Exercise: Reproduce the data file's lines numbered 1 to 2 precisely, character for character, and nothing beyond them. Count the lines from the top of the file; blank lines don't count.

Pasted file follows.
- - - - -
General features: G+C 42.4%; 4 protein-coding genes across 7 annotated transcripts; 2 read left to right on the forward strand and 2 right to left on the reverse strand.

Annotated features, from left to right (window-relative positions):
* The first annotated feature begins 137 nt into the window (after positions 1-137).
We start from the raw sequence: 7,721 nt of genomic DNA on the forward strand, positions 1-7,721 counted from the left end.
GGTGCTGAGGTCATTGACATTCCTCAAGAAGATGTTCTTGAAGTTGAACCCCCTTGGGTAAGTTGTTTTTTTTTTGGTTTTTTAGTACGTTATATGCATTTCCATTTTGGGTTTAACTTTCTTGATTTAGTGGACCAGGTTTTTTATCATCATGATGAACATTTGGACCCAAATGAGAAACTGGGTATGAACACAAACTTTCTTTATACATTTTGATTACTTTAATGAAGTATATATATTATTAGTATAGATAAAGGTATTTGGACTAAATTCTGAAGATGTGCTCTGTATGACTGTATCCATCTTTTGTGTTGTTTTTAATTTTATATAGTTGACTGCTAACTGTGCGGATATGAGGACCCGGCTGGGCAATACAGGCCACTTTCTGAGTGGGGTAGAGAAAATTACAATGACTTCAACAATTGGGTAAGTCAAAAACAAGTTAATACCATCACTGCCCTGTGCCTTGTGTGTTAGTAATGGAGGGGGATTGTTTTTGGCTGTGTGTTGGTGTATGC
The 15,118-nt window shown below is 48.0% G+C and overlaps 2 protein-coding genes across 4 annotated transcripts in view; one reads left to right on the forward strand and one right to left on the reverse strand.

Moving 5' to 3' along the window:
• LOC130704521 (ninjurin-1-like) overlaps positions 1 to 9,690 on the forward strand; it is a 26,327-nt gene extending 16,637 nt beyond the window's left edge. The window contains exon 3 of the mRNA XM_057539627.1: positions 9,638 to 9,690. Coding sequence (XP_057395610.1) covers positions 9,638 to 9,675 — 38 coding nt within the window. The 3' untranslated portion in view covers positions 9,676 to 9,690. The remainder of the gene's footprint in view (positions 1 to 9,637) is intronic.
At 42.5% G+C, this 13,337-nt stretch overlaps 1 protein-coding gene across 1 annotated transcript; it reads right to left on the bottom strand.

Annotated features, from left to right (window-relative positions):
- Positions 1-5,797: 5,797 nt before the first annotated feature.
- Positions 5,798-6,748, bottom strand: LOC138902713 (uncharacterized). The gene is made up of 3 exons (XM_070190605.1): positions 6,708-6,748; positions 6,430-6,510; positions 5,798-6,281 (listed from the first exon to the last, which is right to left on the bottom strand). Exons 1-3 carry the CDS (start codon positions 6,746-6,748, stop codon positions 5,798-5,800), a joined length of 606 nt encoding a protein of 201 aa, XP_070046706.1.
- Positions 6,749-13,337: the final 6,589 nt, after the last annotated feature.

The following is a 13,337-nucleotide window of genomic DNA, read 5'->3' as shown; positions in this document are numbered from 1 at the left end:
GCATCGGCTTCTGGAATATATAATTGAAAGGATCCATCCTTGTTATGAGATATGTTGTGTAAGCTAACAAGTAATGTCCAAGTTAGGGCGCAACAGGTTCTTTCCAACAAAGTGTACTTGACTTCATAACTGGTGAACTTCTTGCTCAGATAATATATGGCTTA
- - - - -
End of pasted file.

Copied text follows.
General features: G+C 42.4%; 4 protein-coding genes across 7 annotated transcripts; 2 read left to right on the forward strand and 2 right to left on the reverse strand.

Annotated features, from left to right (window-relative positions):